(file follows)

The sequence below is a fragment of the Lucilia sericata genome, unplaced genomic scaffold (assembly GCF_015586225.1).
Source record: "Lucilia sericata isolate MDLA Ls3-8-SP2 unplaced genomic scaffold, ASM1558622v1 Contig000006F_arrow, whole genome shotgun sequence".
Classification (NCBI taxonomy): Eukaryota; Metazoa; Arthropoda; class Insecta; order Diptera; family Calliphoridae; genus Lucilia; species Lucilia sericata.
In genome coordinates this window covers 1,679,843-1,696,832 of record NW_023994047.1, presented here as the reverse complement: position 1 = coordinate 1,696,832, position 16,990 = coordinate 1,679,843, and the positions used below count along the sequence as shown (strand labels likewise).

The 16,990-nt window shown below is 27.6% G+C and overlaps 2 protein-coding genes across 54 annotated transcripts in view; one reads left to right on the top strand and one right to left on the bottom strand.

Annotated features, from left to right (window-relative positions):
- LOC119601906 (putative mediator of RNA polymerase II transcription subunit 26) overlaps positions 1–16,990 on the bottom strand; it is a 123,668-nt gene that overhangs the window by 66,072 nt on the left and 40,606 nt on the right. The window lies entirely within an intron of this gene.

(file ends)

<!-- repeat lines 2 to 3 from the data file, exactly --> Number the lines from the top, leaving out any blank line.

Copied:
Source record: "Lucilia sericata isolate MDLA Ls3-8-SP2 unplaced genomic scaffold, ASM1558622v1 Contig000006F_arrow, whole genome shotgun sequence".
Classification (NCBI taxonomy): Eukaryota; Metazoa; Arthropoda; class Insecta; order Diptera; family Calliphoridae; genus Lucilia; species Lucilia sericata.